A step a- “head”: improving storage for our mummified heads

As I mentioned previously, we have several mummified heads in the Artifact Lab. Luckily, all of them are stable and do not require much in the way of conservation treatment – instead we have focused on examination, documentation, and some light surface cleaning, and in one case, the removal of an old exhibit armature.

We have a lot of things going on at the moment, so thankfully, I’ve gotten some help with this work. A couple weeks ago we had a group of 5 undergraduate art conservation students from the University of Delaware in the lab – they spent the month of January interning in our department on a project focused on documenting and cleaning a group of Arctic boats in storage.

Ellen Nigro and Rebecca Selig condition reporting a kayak

They wrapped up that project a day early, and so on the last day of their internship, they got to work on something totally different – and several of them elected to help condition report one of the heads.

Rebecca Cruz, Emily Cummins, and David Brickhouse examining a mummified head

After fully documenting the heads and carrying out any necessary treatment, our main goal is to construct new storage mounts for these remains. Our Egyptian storage areas are fairly packed with artifacts, and because of this, many things are stored in a way that makes them hard to access or see without a lot of handling.

An example of artifacts wrapped nicely in acid-free tissue in a drawer – unfortunately, there is a lot of handling required to see these objects

New storage supports will improve access and provide better protection for these remains. Our plan is to make handling trays for the heads, which can then be housed within custom-made boxes.

An example of a handling tray, made using acid-free corrugated board and Volara polyethylene foam

I’m getting some help with this as well – Artifact Lab intern Melissa Miller has been working on the first tray and box.

Melissa working on creating a custom-made box for one of the heads

We will be sure to post photos once we’ve completed them!

 

The mystery of the mummified heads

Another frequently asked question In the Artifact Lab is, “what’s the story with those mummified heads, and where are their bodies?”.

A disembodied, but completely wrapped mummified head in the Artifact Lab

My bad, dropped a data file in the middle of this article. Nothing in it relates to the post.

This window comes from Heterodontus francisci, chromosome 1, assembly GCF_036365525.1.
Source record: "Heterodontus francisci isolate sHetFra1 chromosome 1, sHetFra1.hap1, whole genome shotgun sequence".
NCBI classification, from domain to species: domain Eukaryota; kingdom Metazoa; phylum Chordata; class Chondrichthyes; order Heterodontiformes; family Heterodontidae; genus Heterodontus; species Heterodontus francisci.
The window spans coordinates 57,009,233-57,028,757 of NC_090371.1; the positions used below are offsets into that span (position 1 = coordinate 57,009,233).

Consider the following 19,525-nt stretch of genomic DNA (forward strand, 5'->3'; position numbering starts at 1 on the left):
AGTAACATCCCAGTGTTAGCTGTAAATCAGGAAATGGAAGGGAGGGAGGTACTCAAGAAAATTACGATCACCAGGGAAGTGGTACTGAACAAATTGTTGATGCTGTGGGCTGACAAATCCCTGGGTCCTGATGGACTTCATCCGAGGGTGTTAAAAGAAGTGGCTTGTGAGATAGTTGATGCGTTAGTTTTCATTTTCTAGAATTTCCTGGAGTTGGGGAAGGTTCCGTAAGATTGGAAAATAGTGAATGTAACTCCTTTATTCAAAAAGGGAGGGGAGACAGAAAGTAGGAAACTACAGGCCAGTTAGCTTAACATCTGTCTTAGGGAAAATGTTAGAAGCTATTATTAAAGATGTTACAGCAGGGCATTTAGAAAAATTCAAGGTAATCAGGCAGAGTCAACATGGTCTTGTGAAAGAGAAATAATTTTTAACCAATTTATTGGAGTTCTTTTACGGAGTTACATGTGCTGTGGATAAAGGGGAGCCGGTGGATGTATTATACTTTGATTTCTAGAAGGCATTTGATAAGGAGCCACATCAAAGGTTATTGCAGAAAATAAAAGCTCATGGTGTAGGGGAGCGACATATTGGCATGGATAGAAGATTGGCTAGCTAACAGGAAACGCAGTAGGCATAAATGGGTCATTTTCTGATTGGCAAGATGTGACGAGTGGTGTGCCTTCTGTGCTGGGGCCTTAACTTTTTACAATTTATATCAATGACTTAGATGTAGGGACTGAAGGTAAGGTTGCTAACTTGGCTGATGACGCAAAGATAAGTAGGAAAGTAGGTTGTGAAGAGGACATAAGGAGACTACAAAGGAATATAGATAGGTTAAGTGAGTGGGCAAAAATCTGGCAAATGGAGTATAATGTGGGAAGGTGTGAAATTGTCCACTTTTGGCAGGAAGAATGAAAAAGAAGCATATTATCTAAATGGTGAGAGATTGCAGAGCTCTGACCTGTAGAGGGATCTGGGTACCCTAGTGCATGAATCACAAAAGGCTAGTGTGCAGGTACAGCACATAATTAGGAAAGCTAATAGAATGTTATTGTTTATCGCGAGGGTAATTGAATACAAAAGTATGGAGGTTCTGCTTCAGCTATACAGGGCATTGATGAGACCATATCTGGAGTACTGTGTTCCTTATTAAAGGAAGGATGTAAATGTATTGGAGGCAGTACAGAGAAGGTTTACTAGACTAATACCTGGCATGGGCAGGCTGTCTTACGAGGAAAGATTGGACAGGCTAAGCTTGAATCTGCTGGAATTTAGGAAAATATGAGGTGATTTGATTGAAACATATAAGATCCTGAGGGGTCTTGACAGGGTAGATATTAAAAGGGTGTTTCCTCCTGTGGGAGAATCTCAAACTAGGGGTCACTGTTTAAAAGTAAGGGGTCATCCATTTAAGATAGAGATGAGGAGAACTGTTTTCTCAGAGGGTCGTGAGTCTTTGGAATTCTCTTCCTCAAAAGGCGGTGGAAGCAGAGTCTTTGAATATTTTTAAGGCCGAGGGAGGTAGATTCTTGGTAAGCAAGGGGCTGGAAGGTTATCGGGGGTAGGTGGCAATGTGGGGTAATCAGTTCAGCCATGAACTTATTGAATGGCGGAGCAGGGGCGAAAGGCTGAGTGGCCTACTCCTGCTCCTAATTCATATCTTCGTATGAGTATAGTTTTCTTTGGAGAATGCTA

Well, it is a bit of a mystery, and we don’t know why these heads are detached from their bodies, exactly.

We have 5 heads in the lab right now, all without any other remains. While two came in as gifts to the museum, the other three were collected by excavation, and all have been in the collection since the beginning of the 20th century. One, the head above, is still completely wrapped. The others are mostly, if not completely, missing their bandages but still have impressions of their linen wrappings and other residues from the mummification process remaining on the preserved skin, hair, and bones.

One of the unwrapped heads, showing evidence of the mummification process. In the Graeco-Roman Period, gold leaf was used to decorate parts of the body, as seen on this man’s head.

Close examination of these heads can provide some clues as to how they became detached. The head in the first image above, for instance, is still wrapped and there is a clean cut through the wrappings-this could not have happened by mistake or through deterioration-it had to have been cut off. Cut marks are also visible on another head-on both the bone and the preserved skin.

The wrapped head, showing the cross-section of the cut linen bandages around the neck. Human remains are preserved inside.

Why were these heads cut off? That’s also unclear, but it is very possible that the heads were severed as a result of looting. Bodiless heads have been excavated from tombs that clearly have been robbed and looting has been cited as the cause of these disturbed remains. Investigations in our archives may also reveal other clues-if we find anything we will provide an update!

While we may never be able to find out who these people were, there are things to discover from their remains-the heads can be CT-scanned in order to understand more about the mummification process (as seen in this study done at the MFA in Boston), determining sex if unclear, and possibly help in figuring out cause of death. DNA analysis may also be possible. Again, we will provide updates as we learn more. To read more about previous CT-scanning done at our museum on other Egyptian mummies, follow this link.